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A Case of Hyperventilation Syndrome Mimicking Complex Partial Seizure: Usefulness of EEG Monitoring in Emergency Department.

Kang BS - J Epilepsy Res (2015)

Bottom Line: In contrast, it is not clear whether hyperventilation can activate the partial seizures.We reported a case of acute hyperventilation syndrome (HSV) mimicking first onset complex partial seizure, impending non-convulsive status epilepticus, which was diagnosed by EEG in the emergency department.The electrographic seizure was provoked again by voluntary hyperventilation after clinical improvement.

View Article: PubMed Central - PubMed

Affiliation: Department of Neurology, Korea University Anam Hospital, Seoul, Korea.

ABSTRACT
Acute hyperventilation syndrome not only can be clinically misdiagnosed as epileptic seizures, but also complex partial seizures may involve hyperventilation as a part of aura. Although electrography (EEG) monitoring is one of the most important procedure to differentiate these conditions, it could not be widely used in emergency department. Variety forms of epileptic attack, mainly idiopathic generalized epilepsy, are provoked by voluntary hyperventilation. In contrast, it is not clear whether hyperventilation can activate the partial seizures. We reported a case of acute hyperventilation syndrome (HSV) mimicking first onset complex partial seizure, impending non-convulsive status epilepticus, which was diagnosed by EEG in the emergency department. The electrographic seizure was provoked again by voluntary hyperventilation after clinical improvement.

No MeSH data available.


Related in: MedlinePlus

Brain CT. (A) reveals no abnormality and MRI (B) shows no remarkable abnormality, except white matter changes.
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f1-er-5-1-20: Brain CT. (A) reveals no abnormality and MRI (B) shows no remarkable abnormality, except white matter changes.

Mentions: The arterial blood gas analysis showed respiratory alkalosis (pH 7.431, pCO2 28.0 mmHg, pO2 100.6 mmHg, HCO3 18.8 mmol/L, O2 saturation 98.1%). There were no abnormalities on complete blood counts, chemistry panel, urinalysis and electrocardiography. There was no obvious evidence of brain injury in CT (Fig. 1A). Since her consciousness was not recovered until 2 hours after visiting, she underwent continuous EEG monitoring at emergency department. EEG revealed recurrent rhythmic theta waves in the right temporal areas with secondary bilateral synchrony (Fig. 2A, B). Brain MRI including diffusion weighted image showed no remarkable lesion except multiple dots in white mater (Fig. 1B). With intravenous lorazepam (4 mg) followed by intravenous levetiracetam (2,000 mg) treatment, she recovered without any complication 1 day after admission. Follow-up EEG reveals normal background activities (Fig. 2C) but electrographic seizure was provoked at 30 seconds after hyperventilation ended (Fig. 2D).


A Case of Hyperventilation Syndrome Mimicking Complex Partial Seizure: Usefulness of EEG Monitoring in Emergency Department.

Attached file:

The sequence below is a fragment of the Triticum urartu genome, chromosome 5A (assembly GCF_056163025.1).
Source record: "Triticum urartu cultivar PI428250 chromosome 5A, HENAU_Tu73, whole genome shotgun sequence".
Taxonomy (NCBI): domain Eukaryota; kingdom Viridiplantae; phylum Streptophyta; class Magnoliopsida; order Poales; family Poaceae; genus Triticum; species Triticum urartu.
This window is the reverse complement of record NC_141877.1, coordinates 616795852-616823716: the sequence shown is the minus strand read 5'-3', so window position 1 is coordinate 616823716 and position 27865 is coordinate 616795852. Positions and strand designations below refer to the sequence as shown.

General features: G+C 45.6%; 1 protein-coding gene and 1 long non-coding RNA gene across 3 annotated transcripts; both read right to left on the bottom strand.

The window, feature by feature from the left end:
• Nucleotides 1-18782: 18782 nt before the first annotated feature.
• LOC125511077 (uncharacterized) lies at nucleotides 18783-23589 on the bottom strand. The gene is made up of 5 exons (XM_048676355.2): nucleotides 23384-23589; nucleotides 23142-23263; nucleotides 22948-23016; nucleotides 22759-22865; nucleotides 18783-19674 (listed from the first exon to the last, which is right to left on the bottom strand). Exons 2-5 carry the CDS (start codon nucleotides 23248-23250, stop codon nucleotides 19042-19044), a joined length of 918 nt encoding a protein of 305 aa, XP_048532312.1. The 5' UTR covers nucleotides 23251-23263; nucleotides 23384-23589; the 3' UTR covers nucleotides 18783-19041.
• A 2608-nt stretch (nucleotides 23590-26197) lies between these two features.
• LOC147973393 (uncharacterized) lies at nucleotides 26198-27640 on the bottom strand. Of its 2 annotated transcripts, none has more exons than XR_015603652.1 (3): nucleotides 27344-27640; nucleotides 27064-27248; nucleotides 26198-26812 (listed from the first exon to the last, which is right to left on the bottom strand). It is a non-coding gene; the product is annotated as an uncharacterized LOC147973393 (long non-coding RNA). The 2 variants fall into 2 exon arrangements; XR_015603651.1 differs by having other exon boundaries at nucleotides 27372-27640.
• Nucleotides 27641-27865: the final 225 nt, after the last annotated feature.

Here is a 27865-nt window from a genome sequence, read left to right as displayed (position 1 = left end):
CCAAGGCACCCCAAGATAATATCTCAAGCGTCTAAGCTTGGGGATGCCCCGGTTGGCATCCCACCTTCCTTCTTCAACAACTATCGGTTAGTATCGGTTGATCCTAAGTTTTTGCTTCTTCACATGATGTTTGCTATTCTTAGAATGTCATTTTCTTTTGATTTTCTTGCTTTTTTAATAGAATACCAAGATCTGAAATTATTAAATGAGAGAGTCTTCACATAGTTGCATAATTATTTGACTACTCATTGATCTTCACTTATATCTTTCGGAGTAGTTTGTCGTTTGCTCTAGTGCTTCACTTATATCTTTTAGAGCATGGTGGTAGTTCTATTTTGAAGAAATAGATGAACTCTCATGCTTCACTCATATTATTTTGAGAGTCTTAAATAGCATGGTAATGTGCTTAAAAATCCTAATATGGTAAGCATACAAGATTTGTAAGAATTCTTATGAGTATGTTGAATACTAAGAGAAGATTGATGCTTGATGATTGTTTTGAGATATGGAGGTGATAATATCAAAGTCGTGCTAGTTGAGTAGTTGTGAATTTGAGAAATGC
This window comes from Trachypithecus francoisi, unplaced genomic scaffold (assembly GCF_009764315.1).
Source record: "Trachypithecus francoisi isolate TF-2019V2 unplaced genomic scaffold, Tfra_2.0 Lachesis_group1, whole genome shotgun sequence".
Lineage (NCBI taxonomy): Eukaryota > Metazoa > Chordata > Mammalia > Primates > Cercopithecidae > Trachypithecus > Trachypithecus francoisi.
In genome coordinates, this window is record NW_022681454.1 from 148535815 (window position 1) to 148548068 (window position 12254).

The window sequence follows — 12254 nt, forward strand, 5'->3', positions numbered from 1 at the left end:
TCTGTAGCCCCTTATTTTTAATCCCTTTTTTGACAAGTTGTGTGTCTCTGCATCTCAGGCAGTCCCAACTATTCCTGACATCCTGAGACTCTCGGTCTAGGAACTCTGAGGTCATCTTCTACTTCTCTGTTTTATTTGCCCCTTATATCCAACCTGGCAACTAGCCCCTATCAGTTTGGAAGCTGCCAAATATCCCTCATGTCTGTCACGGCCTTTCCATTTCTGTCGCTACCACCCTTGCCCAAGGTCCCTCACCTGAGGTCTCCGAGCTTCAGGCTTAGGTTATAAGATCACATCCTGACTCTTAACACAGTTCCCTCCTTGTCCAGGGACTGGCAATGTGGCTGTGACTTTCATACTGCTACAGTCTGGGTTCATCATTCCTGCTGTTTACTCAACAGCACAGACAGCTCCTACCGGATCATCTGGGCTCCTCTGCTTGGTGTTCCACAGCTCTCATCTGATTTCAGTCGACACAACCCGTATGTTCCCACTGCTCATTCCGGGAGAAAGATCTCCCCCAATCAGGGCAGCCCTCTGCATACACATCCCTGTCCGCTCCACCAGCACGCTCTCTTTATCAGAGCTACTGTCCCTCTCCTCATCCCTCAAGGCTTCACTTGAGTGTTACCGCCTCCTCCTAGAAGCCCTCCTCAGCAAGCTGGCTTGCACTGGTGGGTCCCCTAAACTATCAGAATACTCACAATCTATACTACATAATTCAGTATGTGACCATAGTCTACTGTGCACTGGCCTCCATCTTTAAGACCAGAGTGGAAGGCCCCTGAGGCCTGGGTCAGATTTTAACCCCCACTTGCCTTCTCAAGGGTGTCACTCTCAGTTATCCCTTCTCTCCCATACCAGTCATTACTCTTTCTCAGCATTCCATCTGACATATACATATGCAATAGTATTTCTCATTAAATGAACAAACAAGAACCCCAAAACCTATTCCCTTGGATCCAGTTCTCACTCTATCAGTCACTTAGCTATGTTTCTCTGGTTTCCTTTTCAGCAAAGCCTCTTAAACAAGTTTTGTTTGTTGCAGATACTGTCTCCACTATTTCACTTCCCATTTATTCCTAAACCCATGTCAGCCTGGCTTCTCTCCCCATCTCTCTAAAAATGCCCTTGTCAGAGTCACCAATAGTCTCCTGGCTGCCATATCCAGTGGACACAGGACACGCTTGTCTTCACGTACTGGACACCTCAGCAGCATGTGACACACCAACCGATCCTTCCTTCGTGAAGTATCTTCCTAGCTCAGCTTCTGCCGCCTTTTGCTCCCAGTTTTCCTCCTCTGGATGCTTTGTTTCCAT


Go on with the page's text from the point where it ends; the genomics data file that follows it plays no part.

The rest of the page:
Kang BS - J Epilepsy Res (2015)

Brain CT. (A) reveals no abnormality and MRI (B) shows no remarkable abnormality, except white matter changes.
© Copyright Policy
Related In: Results  -  Collection

License
Show All Figures
getmorefigures.php?uid=PMC4494991&req=5

f1-er-5-1-20: Brain CT. (A) reveals no abnormality and MRI (B) shows no remarkable abnormality, except white matter changes.
Mentions: The arterial blood gas analysis showed respiratory alkalosis (pH 7.431, pCO2 28.0 mmHg, pO2 100.6 mmHg, HCO3 18.8 mmol/L, O2 saturation 98.1%). There were no abnormalities on complete blood counts, chemistry panel, urinalysis and electrocardiography. There was no obvious evidence of brain injury in CT (Fig. 1A). Since her consciousness was not recovered until 2 hours after visiting, she underwent continuous EEG monitoring at emergency department. EEG revealed recurrent rhythmic theta waves in the right temporal areas with secondary bilateral synchrony (Fig. 2A, B). Brain MRI including diffusion weighted image showed no remarkable lesion except multiple dots in white mater (Fig. 1B). With intravenous lorazepam (4 mg) followed by intravenous levetiracetam (2,000 mg) treatment, she recovered without any complication 1 day after admission. Follow-up EEG reveals normal background activities (Fig. 2C) but electrographic seizure was provoked at 30 seconds after hyperventilation ended (Fig. 2D).

Bottom Line: In contrast, it is not clear whether hyperventilation can activate the partial seizures.We reported a case of acute hyperventilation syndrome (HSV) mimicking first onset complex partial seizure, impending non-convulsive status epilepticus, which was diagnosed by EEG in the emergency department.The electrographic seizure was provoked again by voluntary hyperventilation after clinical improvement.

View Article: PubMed Central - PubMed

Affiliation: Department of Neurology, Korea University Anam Hospital, Seoul, Korea.

ABSTRACT
Acute hyperventilation syndrome not only can be clinically misdiagnosed as epileptic seizures, but also complex partial seizures may involve hyperventilation as a part of aura. Although electrography (EEG) monitoring is one of the most important procedure to differentiate these conditions, it could not be widely used in emergency department. Variety forms of epileptic attack, mainly idiopathic generalized epilepsy, are provoked by voluntary hyperventilation. In contrast, it is not clear whether hyperventilation can activate the partial seizures. We reported a case of acute hyperventilation syndrome (HSV) mimicking first onset complex partial seizure, impending non-convulsive status epilepticus, which was diagnosed by EEG in the emergency department. The electrographic seizure was provoked again by voluntary hyperventilation after clinical improvement.

No MeSH data available.


Related in: MedlinePlus